Milk & eggs - jfood has local dairies that sell to his employee owned store; milk @ $2.29/HG and $2.90 for a dozen X-L Egglands is a good deal. When he is in the are, he goes to Stew Leaonard, always voted one of the top customer service in America. And talk about a great place to take kids.


                                                                  Frozen - jfood does not buy frozen prepared food, he cooks each night when home for M&M. When he takes something from the freezer, it's because he makes his own (he bought a bag-sucker years ago). He is eating Hazan Canaelloni tonight, can;t buy that at TJ.
                                                                  No need for alcohol since he does not drink, but that's an interesting idea for the $2-chuck for a nice braise, thanks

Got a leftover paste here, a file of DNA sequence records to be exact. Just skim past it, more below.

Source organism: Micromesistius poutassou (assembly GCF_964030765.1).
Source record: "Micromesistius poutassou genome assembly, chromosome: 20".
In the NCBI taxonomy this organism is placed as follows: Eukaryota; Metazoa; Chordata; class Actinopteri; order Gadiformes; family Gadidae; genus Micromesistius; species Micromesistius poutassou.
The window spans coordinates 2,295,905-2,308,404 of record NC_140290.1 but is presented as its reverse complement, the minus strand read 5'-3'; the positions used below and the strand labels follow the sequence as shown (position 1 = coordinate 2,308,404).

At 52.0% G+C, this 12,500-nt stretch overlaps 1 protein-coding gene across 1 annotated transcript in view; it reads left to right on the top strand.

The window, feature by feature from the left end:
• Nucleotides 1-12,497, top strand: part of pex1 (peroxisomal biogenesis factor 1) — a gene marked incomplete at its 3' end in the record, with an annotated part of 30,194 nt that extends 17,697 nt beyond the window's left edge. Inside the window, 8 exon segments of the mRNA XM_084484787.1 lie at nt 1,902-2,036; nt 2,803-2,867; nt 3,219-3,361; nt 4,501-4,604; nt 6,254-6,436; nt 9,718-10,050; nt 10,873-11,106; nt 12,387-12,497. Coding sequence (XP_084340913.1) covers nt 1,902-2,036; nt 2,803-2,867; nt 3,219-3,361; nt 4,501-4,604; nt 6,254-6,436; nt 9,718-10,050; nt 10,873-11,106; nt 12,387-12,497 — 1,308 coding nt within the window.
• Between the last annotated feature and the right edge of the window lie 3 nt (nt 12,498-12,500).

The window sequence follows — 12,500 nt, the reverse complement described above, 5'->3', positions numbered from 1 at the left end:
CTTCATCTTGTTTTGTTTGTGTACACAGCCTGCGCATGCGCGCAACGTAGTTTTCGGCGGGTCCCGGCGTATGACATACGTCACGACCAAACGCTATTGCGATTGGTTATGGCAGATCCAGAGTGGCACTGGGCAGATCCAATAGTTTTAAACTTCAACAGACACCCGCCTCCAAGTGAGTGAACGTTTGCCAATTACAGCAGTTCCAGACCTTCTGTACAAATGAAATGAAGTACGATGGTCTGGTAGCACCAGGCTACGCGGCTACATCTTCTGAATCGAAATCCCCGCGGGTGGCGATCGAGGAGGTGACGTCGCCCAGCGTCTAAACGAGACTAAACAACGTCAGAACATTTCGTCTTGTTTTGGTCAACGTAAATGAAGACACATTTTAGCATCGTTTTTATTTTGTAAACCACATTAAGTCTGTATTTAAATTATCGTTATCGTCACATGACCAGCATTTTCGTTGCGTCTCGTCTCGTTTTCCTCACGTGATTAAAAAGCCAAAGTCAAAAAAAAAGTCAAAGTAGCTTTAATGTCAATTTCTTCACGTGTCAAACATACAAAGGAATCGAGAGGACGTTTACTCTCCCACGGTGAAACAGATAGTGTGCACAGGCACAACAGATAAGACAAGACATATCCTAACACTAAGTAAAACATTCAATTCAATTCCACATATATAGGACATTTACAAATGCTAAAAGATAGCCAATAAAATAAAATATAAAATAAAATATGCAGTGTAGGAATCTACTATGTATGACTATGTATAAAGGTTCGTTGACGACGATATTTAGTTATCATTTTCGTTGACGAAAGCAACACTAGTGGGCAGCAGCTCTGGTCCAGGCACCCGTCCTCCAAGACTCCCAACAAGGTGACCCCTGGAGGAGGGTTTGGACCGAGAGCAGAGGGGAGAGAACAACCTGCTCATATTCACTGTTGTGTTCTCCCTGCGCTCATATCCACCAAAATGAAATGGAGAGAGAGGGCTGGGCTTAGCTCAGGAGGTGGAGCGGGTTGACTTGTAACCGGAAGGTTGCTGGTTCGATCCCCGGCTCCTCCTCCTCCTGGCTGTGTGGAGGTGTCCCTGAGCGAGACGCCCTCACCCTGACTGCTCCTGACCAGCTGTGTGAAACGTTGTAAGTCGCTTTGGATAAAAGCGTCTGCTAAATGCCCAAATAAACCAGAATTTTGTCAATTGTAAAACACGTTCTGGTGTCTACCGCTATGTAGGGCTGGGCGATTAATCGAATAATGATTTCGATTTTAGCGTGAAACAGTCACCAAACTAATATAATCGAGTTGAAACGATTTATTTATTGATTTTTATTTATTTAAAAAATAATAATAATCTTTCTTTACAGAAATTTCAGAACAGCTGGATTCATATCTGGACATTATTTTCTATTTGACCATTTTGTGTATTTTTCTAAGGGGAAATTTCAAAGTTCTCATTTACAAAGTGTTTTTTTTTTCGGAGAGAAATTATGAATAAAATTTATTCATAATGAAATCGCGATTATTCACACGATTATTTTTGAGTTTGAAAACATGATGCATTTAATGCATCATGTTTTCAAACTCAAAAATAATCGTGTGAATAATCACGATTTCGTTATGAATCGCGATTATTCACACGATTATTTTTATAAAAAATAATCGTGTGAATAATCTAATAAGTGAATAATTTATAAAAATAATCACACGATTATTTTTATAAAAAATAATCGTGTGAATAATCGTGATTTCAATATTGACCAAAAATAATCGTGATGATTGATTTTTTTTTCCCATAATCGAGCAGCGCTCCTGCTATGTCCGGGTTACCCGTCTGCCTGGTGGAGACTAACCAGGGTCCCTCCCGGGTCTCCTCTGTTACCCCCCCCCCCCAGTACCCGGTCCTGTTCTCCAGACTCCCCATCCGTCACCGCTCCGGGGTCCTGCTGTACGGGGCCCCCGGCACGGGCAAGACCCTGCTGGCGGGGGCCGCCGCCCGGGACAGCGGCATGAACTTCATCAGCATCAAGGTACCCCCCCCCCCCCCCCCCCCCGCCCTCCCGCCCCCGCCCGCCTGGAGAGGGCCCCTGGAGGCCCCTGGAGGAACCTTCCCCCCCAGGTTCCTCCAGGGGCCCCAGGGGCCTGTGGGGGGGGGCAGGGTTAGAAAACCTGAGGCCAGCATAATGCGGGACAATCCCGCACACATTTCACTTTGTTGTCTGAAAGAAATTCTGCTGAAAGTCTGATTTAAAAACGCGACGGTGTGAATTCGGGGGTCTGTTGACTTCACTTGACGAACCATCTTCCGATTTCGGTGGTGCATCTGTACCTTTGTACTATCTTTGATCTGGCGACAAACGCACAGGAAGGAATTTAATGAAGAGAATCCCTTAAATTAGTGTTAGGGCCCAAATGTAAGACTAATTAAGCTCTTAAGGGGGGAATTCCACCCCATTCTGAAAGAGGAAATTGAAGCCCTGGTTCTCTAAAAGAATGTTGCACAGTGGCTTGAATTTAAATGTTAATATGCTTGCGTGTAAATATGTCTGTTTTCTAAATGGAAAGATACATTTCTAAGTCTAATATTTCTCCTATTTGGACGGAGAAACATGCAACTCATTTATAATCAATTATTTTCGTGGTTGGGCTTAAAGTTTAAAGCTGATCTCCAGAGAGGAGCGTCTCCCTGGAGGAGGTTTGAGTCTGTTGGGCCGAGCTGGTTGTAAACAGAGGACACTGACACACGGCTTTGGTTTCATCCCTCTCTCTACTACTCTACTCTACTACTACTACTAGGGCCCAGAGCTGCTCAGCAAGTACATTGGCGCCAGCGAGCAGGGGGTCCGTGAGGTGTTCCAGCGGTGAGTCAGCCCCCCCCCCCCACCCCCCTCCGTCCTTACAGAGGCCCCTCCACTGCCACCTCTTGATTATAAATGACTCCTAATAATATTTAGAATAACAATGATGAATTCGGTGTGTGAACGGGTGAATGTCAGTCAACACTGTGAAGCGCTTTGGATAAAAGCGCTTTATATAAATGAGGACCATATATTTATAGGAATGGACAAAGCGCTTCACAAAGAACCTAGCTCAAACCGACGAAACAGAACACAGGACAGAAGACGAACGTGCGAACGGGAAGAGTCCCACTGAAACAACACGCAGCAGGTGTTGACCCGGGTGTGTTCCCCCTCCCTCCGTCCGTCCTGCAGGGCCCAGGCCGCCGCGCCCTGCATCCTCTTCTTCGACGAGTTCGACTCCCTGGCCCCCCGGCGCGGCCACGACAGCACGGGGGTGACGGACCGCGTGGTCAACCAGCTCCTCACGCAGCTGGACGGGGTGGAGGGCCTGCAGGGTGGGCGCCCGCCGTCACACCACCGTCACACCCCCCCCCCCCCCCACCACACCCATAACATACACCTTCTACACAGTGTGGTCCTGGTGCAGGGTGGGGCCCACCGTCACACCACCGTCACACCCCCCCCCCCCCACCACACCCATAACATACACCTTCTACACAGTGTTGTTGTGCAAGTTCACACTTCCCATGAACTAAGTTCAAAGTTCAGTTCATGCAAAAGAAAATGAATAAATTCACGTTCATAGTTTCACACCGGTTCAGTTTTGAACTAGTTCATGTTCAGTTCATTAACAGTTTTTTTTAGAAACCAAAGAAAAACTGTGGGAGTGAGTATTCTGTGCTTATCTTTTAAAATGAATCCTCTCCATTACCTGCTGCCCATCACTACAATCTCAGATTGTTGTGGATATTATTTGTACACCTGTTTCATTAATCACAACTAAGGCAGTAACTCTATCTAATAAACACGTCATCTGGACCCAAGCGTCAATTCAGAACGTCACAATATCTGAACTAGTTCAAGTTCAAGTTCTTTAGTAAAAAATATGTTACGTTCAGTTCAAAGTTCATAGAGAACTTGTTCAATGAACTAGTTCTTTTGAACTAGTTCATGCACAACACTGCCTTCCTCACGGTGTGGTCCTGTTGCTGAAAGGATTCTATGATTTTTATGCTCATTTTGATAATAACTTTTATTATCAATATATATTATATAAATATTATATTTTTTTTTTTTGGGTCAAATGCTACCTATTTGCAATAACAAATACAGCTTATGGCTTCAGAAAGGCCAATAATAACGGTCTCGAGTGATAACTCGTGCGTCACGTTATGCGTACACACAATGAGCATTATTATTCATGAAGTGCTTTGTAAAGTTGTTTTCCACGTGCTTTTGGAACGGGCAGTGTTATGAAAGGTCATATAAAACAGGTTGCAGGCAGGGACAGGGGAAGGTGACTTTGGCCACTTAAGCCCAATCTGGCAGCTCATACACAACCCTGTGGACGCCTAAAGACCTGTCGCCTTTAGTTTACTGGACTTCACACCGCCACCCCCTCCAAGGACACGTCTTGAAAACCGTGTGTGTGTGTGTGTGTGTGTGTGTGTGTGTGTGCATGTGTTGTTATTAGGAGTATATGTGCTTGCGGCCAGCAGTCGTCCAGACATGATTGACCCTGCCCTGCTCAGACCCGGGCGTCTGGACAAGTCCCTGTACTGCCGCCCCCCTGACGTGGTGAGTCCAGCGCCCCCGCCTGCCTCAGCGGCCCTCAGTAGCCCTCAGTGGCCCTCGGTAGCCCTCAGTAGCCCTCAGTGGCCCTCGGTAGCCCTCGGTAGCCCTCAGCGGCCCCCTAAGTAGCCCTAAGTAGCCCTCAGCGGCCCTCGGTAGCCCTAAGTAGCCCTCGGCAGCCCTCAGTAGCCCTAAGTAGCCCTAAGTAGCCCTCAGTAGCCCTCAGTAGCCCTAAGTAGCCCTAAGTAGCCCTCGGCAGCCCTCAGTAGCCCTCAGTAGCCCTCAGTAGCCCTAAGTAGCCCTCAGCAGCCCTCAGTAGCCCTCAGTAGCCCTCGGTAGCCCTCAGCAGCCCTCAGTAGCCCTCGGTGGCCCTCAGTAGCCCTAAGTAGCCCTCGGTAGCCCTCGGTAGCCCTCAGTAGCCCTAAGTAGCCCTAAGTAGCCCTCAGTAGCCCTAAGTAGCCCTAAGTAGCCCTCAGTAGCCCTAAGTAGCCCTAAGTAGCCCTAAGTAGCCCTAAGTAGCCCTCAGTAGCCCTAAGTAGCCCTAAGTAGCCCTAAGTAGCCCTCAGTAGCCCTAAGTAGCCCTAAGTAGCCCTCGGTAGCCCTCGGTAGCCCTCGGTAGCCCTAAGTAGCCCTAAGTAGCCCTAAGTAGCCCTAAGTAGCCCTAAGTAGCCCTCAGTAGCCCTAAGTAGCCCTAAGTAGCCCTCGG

Customer service - yes exceptional, but so is the employee owned store jfood shops in. jfood can call and an order is ready, or they will deliver to the house.

                                                                  But as jfood stated, he is very fortunate to have this great employee owned stores, selling fresh produce, meats, well priced milk/eggs, nice selection of cheeses and it's 1-mile from the house.


                                                                  TJ is just second tier to this store. But if that store ever closed, wow is jfood in trouble.

                                                                  So once again, to each his own.


                                                                  1. re: jfood

                                                                    I guess jfood was singled out b/c he said he did not like most of what he bought at TJs.